Russian politicians seem to be absolutely sure that Sochi is going to host the 2014 winter Olympics, though the city hasn’t been announced yet. E.g., Russian minister of Economic development and Trade German Gref said the other day that all construction works would be finished in 2013, a year prior to the Olympics.
4 July is the day when the International Olympic Committee is to name the city ready to hold winter Olympic Games of 2014, and only a few weeks are left. To say that the Russians are waiting for the decision to be announced is to say nothing. A great stir was created by the Russian officials about it, Russian singers have composed an anthem for the Olympics, Russian businessmen have invested millions of rubles in the infrastructure, the project is supported by the government, so it is no wonder that almost all Russian people are standing for the Games.
Besides, there is another explanation why the Olympics are so important for Russia: since the Soviet Union collapsed and former Soviet republics separated, Russia hasn’t managed to build sport facilities necessary for training. That is why, for instance, Russian bobbers have to train in Finland at the moment. Sochi is a candidate city, which means it will grow and various sport objects will be constructed there.
Meanwhile, with time passing by, Russian civil servants are becoming more ambitious, they claim that the Federal Program of development of the city will not be stopped, even if Sochi loses the competition. They are undoubtedly going to win.
Unfortunately, the international Olympic Committee doesn’t share their opinion and can’t guarantee that all works will be finished on time. Besides, other candidates look preferable to Sochi and don’t have to build all sport facilities from nothing.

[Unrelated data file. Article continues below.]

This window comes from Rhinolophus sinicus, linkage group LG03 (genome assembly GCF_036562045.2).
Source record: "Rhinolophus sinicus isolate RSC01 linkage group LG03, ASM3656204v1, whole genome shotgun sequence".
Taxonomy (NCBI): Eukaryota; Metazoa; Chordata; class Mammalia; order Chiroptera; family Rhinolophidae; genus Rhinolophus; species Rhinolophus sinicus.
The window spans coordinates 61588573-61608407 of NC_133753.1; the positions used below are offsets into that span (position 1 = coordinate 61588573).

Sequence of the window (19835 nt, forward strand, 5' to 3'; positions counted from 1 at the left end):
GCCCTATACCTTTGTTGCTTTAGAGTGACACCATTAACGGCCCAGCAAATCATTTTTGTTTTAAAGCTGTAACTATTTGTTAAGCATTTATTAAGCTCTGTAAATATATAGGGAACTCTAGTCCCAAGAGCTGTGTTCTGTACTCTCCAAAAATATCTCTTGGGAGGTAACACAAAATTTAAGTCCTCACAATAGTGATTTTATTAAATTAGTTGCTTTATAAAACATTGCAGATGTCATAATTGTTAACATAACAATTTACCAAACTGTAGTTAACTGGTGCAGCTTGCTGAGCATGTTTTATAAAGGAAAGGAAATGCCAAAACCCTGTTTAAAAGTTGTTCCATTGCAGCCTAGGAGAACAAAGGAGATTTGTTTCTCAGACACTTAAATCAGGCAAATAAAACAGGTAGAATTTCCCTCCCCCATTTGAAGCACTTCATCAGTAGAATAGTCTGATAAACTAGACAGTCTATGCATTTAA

According to the IOC report, published on the official site, Russian Sochi is evidently inferior to South Korean PyeongChang, which is favoured by the International Olympic Committee at the moment. The point is that the Korean candidate possesses a developed infrastructure right now (about 30% of the sport facilities are now ready for competitions or will be reconstructed in the near future), but Sochi has still too much to built, the volume of prospected works is enormous, which is a question to worry about for the Committee.
Certainly there are candidates yielding to Sochi, and Austrian Salzburg is among them. The city doesn’t meet three terms – accommodation, transport and security. Transportation is the main problem of the Austrian city, due to its location in the centre of Europe, where roads are now overloaded with cars and traffic jams are not something unexpected, and the situation is unlikely to change, especially with thousands of tourists and sport fans coming to see the Olympics. Against Salzburg Sochi’s bid benefits by its fast developing transport system and hotels rising like mushrooms after summer rains.
Although Sochi is not the first on the list of applicants, the Russian politicians consider the trick done and have informed all Russian state-supported TV channels about it. They say the IOC report doesn’t contain any criticisms and Sochi stands to win after the report was published. All this sounds at least strange and conceited, but what it is done for, we’ll see later, 4 July.